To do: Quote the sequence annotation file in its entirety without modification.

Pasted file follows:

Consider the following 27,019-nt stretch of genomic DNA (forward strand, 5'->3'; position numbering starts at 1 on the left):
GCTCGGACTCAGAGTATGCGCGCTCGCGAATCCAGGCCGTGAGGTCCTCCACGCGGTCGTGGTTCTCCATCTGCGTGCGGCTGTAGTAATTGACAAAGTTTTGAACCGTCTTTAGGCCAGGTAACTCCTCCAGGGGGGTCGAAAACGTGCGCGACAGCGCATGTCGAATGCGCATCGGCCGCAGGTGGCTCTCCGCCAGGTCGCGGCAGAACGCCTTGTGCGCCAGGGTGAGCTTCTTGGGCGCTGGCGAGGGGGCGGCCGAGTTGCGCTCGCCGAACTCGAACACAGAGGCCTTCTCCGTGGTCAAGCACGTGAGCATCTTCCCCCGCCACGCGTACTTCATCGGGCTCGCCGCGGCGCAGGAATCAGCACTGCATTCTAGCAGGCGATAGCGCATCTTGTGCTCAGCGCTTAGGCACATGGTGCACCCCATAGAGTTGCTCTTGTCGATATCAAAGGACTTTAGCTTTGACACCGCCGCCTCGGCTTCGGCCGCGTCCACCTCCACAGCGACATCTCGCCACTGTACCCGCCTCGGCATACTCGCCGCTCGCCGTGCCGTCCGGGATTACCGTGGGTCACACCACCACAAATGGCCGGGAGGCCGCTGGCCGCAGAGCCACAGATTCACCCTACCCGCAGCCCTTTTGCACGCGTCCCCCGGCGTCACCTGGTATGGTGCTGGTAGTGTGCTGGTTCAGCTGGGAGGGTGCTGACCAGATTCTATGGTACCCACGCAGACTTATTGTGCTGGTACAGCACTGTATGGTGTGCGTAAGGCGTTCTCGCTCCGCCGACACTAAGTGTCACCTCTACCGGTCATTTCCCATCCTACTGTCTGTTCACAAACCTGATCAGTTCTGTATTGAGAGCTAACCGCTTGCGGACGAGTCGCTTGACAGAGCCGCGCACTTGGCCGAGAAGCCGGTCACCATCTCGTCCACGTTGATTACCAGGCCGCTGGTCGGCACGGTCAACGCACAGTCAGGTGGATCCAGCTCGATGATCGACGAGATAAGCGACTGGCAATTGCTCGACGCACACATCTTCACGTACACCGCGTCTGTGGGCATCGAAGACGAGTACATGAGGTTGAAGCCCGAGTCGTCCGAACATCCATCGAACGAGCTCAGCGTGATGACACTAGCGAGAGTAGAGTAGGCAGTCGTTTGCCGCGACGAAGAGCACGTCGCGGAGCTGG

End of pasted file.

Consider the following 27,019-nt stretch of genomic DNA (forward strand, 5'->3'; position numbering starts at 1 on the left):
GCTCGGACTCAGAGTATGCGCGCTCGCGAATCCAGGCCGTGAGGTCCTCCACGCGGTCGTGGTTCTCCATCTGCGTGCGGCTGTAGTAATTGACAAAGTTTTGAACCGTCTTTAGGCCAGGTAACTCCTCCAGGGGGGTCGAAAACGTGCGCGACAGCGCATGTCGAATGCGCATCGGCCGCAGGTGGCTCTCCGCCAGGTCGCGGCAGAACGCCTTGTGCGCCAGGGTGAGCTTCTTGGGCGCTGGCGAGGGGGCGGCCGAGTTGCGCTCGCCGAACTCGAACACAGAGGCCTTCTCCGTGGTCAAGCACGTGAGCATCTTCCCCCGCCACGCGTACTTCATCGGGCTCGCCGCGGCGCAGGAATCAGCACTGCATTCTAGCAGGCGATAGCGCATCTTGTGCTCAGCGCTTAGGCACATGGTGCACCCCATAGAGTTGCTCTTGTCGATATCAAAGGACTTTAGCTTTGACACCGCCGCCTCGGCTTCGGCCGCGTCCACCTCCACAGCGACATCTCGCCACTGTACCCGCCTCGGCATACTCGCCGCTCGCCGTGCCGTCCGGGATTACCGTGGGTCACACCACCACAAATGGCCGGGAGGCCGCTGGCCGCAGAGCCACAGATTCACCCTACCCGCAGCCCTTTTGCACGCGTCCCCCGGCGTCACCTGGTATGGTGCTGGTAGTGTGCTGGTTCAGCTGGGAGGGTGCTGACCAGATTCTATGGTACCCACGCAGACTTATTGTGCTGGTACAGCACTGTATGGTGTGCGTAAGGCGTTCTCGCTCCGCCGACACTAAGTGTCACCTCTACCGGTCATTTCCCATCCTACTGTCTGTTCACAAACCTGATCAGTTCTGTATTGAGAGCTAACCGCTTGCGGACGAGTCGCTTGACAGAGCCGCGCACTTGGCCGAGAAGCCGGTCACCATCTCGTCCACGTTGATTACCAGGCCGCTGGTCGGCACGGTCAACGCACAGTCAGGTGGATCCAGCTCGATGATCGACGAGATAAGCGACTGGCAATTGCTCGACGCACACATCTTCACGTACACCGCGTCTGTGGGCATCGAAGACGAGTACATGAGGTTGAAGCCCGAGTCGTCCGAACATCCATCGAACGAGCTCAGCGTGATGACACTAGCGAGAGTAGAGTAGGCAGTCGTTTGCCGCGACGAAGAGCACGTCGCGGAGCTGG